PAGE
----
Accession Number : ADA627123


Title :   Framing Reinforcement Learning from Human Reward: Reward Positivity, Temporal Discounting, Episodicity, and Performance


Descriptive Note : Journal article preprint


Corporate Author : MASSACHUSETTS INST OF TECH CAMBRIDGE MEDIA LAB


Personal Author(s) : Knox, W B ; Stone, Peter


Full Text : https://apps.dtic.mil/dtic/tr/fulltext/u2/a627123.pdf


Report Date : 29 Sep 2014


Pagination or Media Count : 49


Abstract : Several studies have demonstrated that reward from a human trainer can be a powerful feedback signal for control-learning algorithms. However, the space of algorithms for learning from such human reward has hitherto not been explored systematically. Using model-based reinforcement learning from human reward this article investigates the problem of learning from human reward through six experiments, focusing on the relationships between reward positivity, which is how generally positive a trainer's reward values are; temporal discounting, the extent to which future reward is discounted in value; episodicity, whether task learning occurs in discrete learning episodes instead of one continuing session and task performance, the agent's performance on the task the trainer intends to teach. This investigation is motivated by the observation that an agent can pursue different learning objectives, leading to different resulting behaviors. We search for learning objectives that lead the agent to behave as the trainer intends. We identify and empirically support a positive circuits problem with low discounting (i.e., high discount factors) for episodic, goal-based tasks that arises from an observed bias among humans towards giving positive reward, resulting in an endorsement of myopic learning for such domains. We then show that converting simple episodic tasks to be non-episodic (i.e., continuing) reduces and in some cases resolves issues present in episodic tasks with generally positive reward and--relatedly--enables highly successful learning with non-myopic valuation in multiple user studies. The primary learning algorithm introduced in this article, which we call vi-tamer, is the first algorithm to successfully learn non-myopically from reward generated by a human trainer; we also empirically show that such non-myopic valuation facilitates higher-level understanding of the task.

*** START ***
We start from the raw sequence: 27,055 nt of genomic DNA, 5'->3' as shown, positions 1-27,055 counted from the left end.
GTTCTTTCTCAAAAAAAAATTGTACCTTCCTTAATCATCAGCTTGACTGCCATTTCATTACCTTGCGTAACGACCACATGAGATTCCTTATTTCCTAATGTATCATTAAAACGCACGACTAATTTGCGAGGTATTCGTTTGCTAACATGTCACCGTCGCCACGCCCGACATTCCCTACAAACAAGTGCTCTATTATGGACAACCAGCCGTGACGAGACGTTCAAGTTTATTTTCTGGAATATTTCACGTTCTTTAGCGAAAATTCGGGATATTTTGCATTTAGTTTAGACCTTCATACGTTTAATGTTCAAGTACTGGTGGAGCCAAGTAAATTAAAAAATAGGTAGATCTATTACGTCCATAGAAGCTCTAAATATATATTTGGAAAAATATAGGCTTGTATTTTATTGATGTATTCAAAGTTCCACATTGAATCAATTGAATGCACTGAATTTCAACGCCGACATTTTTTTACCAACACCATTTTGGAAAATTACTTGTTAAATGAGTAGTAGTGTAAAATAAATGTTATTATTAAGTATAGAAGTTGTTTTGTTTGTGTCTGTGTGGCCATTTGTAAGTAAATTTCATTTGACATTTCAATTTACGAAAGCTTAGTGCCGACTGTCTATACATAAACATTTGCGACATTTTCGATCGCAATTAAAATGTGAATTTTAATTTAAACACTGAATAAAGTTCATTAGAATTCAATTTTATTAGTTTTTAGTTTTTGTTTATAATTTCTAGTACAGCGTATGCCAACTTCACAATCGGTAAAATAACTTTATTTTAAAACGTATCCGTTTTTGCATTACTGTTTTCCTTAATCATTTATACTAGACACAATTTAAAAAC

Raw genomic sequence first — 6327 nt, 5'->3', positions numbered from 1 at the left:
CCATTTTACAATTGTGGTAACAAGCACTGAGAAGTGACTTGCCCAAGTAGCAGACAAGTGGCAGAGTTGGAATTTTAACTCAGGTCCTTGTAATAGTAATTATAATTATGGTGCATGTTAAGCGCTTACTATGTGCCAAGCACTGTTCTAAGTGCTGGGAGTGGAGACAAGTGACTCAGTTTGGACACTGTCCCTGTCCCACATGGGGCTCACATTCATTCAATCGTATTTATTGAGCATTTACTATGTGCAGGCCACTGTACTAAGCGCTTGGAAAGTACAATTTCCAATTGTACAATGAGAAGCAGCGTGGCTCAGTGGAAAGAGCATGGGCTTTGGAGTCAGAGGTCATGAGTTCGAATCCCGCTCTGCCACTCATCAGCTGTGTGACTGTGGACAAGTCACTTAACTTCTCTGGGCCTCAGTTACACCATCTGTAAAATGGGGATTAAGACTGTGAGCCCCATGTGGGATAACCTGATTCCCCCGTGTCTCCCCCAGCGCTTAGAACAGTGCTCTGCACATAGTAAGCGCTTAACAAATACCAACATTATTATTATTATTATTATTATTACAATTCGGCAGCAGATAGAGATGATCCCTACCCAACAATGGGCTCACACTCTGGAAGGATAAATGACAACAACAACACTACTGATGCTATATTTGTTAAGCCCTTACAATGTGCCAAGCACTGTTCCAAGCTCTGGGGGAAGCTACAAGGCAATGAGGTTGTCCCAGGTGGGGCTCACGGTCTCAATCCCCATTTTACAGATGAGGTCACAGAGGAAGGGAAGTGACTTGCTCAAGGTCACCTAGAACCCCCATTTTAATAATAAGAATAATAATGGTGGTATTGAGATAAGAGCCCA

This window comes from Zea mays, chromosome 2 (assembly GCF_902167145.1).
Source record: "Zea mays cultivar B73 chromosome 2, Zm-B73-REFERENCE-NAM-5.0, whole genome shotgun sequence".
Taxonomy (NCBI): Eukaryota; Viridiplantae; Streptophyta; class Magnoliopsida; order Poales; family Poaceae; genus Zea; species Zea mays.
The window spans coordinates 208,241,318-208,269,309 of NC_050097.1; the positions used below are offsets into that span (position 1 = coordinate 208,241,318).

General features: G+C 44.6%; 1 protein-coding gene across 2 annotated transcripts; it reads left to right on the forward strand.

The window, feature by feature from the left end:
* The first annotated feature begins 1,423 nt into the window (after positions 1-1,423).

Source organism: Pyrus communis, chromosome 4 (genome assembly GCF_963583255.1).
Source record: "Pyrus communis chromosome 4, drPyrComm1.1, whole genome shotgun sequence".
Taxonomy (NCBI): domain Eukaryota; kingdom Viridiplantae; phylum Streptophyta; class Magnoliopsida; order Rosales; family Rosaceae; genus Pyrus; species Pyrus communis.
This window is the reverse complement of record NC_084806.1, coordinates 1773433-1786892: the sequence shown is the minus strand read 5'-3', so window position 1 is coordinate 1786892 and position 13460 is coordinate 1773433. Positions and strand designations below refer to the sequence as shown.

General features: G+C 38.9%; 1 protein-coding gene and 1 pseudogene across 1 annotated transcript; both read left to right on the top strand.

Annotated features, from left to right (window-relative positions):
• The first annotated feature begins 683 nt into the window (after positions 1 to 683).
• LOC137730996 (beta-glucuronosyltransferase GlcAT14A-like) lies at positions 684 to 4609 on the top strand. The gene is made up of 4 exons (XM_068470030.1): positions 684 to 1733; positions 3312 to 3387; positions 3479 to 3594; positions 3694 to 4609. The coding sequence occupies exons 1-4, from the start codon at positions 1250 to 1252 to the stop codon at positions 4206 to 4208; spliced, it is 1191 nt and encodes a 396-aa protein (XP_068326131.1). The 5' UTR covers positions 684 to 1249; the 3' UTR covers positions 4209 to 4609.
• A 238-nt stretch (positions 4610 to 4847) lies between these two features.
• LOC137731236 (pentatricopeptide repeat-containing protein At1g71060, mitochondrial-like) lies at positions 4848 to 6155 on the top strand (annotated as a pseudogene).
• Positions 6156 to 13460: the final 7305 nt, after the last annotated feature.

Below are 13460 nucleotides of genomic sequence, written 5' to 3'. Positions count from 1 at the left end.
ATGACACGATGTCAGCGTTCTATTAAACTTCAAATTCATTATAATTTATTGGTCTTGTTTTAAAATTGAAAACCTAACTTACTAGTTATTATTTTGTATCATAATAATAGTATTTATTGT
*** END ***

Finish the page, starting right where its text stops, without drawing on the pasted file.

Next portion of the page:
Descriptors :   *LEARNING MACHINES , *MULTIAGENT SYSTEMS , ALGORITHMS , BEHAVIOR , BIAS , CLASSIFICATION , DECISION MAKING , FEEDBACK , INFORMATION RETRIEVAL , MAN COMPUTER INTERFACE , MARKOV PROCESSES , MATHEMATICAL MODELS , NETWORK ARCHITECTURE , PROBABILITY , SEMANTICS , SIGNAL PROCESSING , TRAINING , USER NEEDS


Subject Categories : Statistics and Probability
      Computer Programming and Software
      Human Factors Engineering & Man Machine System


Distribution Statement : APPROVED FOR PUBLIC RELEASE